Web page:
We previously demonstrated stable integration of a transduced thymidine kinase (TK)-neo gene into immature and replatable stem and progenitor cells, as assessed by the presence of the gene in second-generation colonies. To evaluate whether this integration was still present in third- and fourth-generation colonies, nonadherent low-density T-lymphocyte-depleted (NALT-) cells from human umbilical cord blood were prestimulated with recombinant human (rhu) erythropoietin (Epo), steel factor (SLF), interleukin-3 (IL-3), granulocyte-macrophage (GM) colony-stimulating factor (CSF), and granulocyte (G)-CSF. Prestimulated NALT- cells were incubated with retroviral-containing supernatant obtained from TK-neo vector-producing cells, washed, and assayed for colony formation in the presence of Epo, SLF, IL-3, GM-CSF, and G-CSF -/+ G418. The results confirmed that the TK-neo gene could be efficiently introduced into hematopoietic progenitor cells without stromal cells as a source of virus. As previously reported, proviral integration was detected in primary G418(R)-colonies, and in second-generation replated colonies derived from G418(R) granulocyte erythroid macrophage megakaryocyte colony-forming units and high-proliferative potential colony-forming cells (HPP-CFCs). Moreover, we now document that proviral integration was apparent in cells from colonies derived from third- and fourth-generation replated HPP-CFC, suggesting a high degree of stable integration of the transduced gene.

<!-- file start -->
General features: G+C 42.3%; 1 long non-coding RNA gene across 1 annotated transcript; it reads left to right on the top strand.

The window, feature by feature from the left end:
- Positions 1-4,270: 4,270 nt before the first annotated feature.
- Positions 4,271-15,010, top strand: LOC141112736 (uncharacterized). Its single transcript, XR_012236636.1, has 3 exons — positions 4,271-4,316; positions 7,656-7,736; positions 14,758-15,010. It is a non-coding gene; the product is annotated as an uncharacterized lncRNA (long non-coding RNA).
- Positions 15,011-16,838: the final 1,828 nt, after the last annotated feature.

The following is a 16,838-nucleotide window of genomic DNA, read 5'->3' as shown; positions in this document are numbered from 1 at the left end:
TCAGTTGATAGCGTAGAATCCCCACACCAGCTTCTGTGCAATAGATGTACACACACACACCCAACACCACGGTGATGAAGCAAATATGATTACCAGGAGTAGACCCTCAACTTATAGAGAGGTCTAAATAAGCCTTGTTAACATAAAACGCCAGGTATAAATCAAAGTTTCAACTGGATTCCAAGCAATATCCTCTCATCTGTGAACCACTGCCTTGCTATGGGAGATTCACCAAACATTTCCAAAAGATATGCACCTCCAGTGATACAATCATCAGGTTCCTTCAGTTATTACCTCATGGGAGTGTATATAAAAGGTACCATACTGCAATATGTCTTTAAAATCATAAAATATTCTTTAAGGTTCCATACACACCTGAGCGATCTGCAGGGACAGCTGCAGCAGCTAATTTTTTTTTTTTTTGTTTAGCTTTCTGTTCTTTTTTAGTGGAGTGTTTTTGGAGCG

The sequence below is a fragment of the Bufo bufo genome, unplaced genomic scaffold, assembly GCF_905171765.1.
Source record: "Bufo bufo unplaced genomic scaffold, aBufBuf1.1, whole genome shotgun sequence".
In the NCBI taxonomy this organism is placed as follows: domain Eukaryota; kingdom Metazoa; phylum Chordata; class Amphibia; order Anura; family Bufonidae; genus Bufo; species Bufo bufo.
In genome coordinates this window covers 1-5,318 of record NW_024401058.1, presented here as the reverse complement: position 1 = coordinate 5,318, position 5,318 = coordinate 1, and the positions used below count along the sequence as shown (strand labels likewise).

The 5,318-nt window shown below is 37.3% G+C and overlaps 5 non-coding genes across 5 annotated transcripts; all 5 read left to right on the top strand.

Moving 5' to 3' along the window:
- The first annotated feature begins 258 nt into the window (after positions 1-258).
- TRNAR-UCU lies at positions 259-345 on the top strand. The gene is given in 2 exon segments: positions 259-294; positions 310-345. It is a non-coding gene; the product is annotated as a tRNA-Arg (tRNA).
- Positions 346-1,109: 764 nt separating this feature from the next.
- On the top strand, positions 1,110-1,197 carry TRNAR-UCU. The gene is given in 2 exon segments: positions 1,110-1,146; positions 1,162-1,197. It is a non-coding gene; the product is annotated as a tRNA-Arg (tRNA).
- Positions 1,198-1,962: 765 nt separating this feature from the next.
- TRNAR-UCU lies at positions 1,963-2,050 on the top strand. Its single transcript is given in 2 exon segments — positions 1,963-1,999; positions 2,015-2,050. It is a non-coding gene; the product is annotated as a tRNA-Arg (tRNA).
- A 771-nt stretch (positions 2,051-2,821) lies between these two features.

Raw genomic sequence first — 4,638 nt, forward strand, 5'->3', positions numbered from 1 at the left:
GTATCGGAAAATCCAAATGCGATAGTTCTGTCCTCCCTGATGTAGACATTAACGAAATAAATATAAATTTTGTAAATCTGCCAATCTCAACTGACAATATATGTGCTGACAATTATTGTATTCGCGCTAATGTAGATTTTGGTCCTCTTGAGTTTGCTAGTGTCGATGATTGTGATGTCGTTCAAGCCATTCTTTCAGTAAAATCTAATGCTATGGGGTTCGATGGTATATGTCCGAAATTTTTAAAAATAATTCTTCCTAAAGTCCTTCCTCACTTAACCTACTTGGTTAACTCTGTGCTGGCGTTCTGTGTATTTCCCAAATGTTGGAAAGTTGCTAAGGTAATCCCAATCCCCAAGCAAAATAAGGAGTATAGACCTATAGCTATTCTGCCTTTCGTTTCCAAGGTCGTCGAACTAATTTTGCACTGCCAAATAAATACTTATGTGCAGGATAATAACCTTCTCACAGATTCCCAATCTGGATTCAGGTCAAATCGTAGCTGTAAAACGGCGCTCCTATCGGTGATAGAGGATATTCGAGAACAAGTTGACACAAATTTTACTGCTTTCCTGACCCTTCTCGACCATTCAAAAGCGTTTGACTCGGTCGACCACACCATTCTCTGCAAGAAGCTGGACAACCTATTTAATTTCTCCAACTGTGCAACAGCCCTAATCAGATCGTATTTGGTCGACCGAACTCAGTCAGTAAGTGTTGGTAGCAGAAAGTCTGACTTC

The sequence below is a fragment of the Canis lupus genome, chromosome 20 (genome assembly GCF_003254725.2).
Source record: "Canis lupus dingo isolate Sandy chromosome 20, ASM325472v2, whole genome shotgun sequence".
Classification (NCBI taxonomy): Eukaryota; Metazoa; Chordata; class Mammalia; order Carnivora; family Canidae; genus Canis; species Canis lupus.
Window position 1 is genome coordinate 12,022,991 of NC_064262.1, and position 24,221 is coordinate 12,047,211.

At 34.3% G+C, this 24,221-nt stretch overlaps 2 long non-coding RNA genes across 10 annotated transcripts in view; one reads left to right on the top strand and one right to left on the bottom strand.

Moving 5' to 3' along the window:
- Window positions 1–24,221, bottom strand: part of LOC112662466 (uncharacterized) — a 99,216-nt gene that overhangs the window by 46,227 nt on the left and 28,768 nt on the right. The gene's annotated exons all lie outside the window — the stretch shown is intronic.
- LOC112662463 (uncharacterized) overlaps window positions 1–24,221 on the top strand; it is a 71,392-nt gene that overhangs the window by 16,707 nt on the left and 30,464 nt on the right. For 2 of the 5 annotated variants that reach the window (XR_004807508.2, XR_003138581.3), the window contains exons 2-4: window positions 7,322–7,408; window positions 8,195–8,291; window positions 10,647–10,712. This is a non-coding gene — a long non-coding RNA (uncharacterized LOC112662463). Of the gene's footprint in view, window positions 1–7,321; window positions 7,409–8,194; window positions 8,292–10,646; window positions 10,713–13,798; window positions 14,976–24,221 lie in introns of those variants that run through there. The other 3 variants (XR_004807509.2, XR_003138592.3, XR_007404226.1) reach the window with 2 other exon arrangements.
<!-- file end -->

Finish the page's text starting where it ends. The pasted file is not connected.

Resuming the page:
|Original language||English (US)|
|Number of pages||6|
|State||Published - 1994|
- hematopoietic progenitors
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